location ~ \.php${ # These are example paths. Check your FPM configuration as your setup may vary. include /usr/local/etc/nginx/fastcgi.conf; # Either use a FPM socket... fastcgi_pass unix:/usr/local/var/run/php-fpm.socket; # ... or an address to bind to. # fastcgi_pass 127.0.0.1:9000; } }  ## Using Internet Information Services (IIS) IIS Is a Microsoft-supplied product which manages many internet services—one of them being HTTPD—that comes standard on most Windows machines. ### Obtaining IIS To install IIS under Windows you need to go to "Add/Remove Programs" in your control panel. After entering the "Add/Remove Programs" window, click "Turn Windows features on or off" and locate the following: • Internet Information Services • Internet Information Services Hostable Web Core For a quick setup, check both. If you want to remove specific features, you can expand "Intenernet Information Services" and remove unwanted features. Once this is done you can now locate IIS within your Start menu or find it through search by typing "IIS". ### Preparations To make IIS work well with li3's pretty URL system, install the URL Rewrite extension located on the iis.net website and follow the proper installation instructions located there. Next, follow the setup instructions for PHP on IIS for either IIS 6.0 or IIS 7.0. Setup a site by right clicking "Sites" and click "Add Web Site" 1. Enter your website name. 2. Enter the physical path to your application's webroot directory (\path\to\app\webroot). 3. Optional: If your content is in your home directory, click "Connect As" and click "Specific User". From there enter your Windows login details, as this will allow IIS to have proper access to the application. 4. Enter the desired port. 5. Click "OK". ### Adding Rewrite Rules to IIS 1. Locate your site in the "Sites" tree and click it. 2. Locate the URL Rewrite icon from the extension installed earlier. 3. On the right hand side under "Inbound Rules" click "Import Rules" 4. Click the ellipsis (...) next to the field box and locate the .htaccess file within your \path\to\app\webroot\ directory and select it. 5. Click "Import". 6. On the right hand side, click "Apply". Your li3 application should now be accessible via IIS. Tested with IIS7 (which is shipped with Windows 7). ## On Lighty This quick guide is meant to help Lighty users get a development setup running in order to create li3 apps served up by Lighttpd. Lighttpd is a web server designed and optimized for high-performance production environments. It has a small memory footprint, yet contains a rich feature set. If you're planning on using li3 and Lighttpd together, this guide is for you. ### Running Lighty You can download a copy of Lighty on the official website. Once downloaded, follow the instructions to get a running instance. Installation details should be found in the INSTALL file packaged with the downloaded archive. Online installation tips can also be found on the Lighttpd website. ### Configuration Let us assume for this example that you're developing locally and would like your app to be accessible at http://lithium.local/li3. First, enable mod_magnet in your lighttpd.conf. server.modules += ( "mod_magnet" )  Then, save the following script in a file named li3.lua, preferably somewhere near your lighttpd.conf.  -- Helper function function file_exists(path) local attr = lighty.stat(path) if (attr) then return true else return false end end function removePrefix(str, prefix) return str:sub(1,#prefix+1) == prefix.."/" and str:sub(#prefix+2) end --[[ Prefix without the trailing slash. If you are _not_ serving out of a subfolder, leave prefix empty. --]] local prefix = '/li3' -- The magic ;) if (not file_exists(lighty.env["physical.path"])) then -- File still missing: pass it to the fastCGI backend. request_uri = removePrefix(lighty.env["uri.path"], prefix) if request_uri then lighty.env["uri.path"] = prefix .. "/index.php" local uriquery = lighty.env["uri.query"] or "" lighty.env["uri.query"] = uriquery .. (uriquery ~= "" and "&" or "") .. "url=" .. request_uri lighty.env["physical.rel-path"] = lighty.env["uri.path"] lighty.env["request.orig-uri"] = lighty.env["request.uri"] lighty.env["physical.path"] = lighty.env["physical.doc-root"] .. lighty.env["physical.rel-path"] end end -- Fallthrough will put it back into the lighty request loop.. -- That means we get the 304 handling for free. ;)  Finally, in your lighttpd.conf, add the following conditional: $HTTP["host"] =~ "lithium.local" {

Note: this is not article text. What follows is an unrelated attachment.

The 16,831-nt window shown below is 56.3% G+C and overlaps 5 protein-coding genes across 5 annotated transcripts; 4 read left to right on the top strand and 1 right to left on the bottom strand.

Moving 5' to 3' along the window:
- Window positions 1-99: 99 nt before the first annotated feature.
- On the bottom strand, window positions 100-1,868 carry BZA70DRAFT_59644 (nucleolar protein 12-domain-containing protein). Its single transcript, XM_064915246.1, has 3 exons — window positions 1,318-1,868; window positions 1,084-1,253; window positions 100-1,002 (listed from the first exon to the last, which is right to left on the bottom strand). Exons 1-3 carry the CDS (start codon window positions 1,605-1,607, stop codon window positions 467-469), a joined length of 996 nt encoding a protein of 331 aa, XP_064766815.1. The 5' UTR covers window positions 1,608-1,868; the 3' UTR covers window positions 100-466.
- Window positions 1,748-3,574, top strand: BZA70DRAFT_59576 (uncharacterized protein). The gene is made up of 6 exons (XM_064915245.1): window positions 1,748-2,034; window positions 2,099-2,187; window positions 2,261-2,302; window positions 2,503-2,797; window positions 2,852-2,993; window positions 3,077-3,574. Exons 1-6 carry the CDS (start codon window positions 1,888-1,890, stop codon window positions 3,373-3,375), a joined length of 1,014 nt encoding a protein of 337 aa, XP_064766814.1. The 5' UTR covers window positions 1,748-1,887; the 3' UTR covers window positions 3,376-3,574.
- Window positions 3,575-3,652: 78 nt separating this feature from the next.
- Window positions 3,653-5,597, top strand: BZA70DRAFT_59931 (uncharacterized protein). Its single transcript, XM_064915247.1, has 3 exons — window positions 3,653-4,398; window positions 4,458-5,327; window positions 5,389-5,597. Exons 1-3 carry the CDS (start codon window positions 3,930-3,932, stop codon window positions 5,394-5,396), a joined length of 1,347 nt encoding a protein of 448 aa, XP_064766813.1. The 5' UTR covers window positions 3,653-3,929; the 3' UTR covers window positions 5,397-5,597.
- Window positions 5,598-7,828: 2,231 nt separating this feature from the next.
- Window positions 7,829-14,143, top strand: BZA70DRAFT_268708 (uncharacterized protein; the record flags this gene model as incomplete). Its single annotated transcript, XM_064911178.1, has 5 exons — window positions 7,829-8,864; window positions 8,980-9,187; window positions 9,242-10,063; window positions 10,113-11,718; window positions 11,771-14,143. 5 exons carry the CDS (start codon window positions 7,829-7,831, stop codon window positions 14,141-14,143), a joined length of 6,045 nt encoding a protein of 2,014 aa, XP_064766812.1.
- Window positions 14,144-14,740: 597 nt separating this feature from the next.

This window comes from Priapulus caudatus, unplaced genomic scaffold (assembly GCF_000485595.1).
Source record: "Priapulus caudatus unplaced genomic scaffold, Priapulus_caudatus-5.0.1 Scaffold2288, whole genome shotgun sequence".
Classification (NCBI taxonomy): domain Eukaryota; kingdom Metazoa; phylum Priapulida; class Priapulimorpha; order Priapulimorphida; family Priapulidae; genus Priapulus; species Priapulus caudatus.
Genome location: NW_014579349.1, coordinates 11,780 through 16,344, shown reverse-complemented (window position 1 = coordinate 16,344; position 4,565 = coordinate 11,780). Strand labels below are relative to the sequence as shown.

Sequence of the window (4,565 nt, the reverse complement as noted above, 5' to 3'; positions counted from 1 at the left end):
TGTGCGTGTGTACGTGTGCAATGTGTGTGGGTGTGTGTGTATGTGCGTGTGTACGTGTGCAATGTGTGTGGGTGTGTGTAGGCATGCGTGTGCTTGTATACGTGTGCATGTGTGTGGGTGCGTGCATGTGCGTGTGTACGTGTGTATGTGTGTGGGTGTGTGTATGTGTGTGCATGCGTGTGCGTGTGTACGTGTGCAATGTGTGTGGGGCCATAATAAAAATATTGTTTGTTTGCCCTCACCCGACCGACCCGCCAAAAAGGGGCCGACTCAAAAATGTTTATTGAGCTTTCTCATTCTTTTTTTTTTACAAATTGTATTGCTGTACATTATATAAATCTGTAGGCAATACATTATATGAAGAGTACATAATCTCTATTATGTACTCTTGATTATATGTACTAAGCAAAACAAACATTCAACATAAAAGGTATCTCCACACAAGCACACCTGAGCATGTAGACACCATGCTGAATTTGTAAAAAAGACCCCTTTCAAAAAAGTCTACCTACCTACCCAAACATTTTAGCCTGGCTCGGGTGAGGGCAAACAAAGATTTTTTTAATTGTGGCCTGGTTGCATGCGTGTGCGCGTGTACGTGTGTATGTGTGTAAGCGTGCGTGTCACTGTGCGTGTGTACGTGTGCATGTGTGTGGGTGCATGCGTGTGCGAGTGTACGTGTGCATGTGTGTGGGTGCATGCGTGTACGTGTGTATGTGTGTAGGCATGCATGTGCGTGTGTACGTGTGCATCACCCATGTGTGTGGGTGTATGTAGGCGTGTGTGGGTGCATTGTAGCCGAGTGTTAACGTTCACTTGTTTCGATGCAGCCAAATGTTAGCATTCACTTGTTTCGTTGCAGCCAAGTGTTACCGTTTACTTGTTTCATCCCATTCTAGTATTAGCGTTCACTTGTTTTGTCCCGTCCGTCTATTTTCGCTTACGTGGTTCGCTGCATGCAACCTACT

server.document-root = "/path/to/app/webroot/"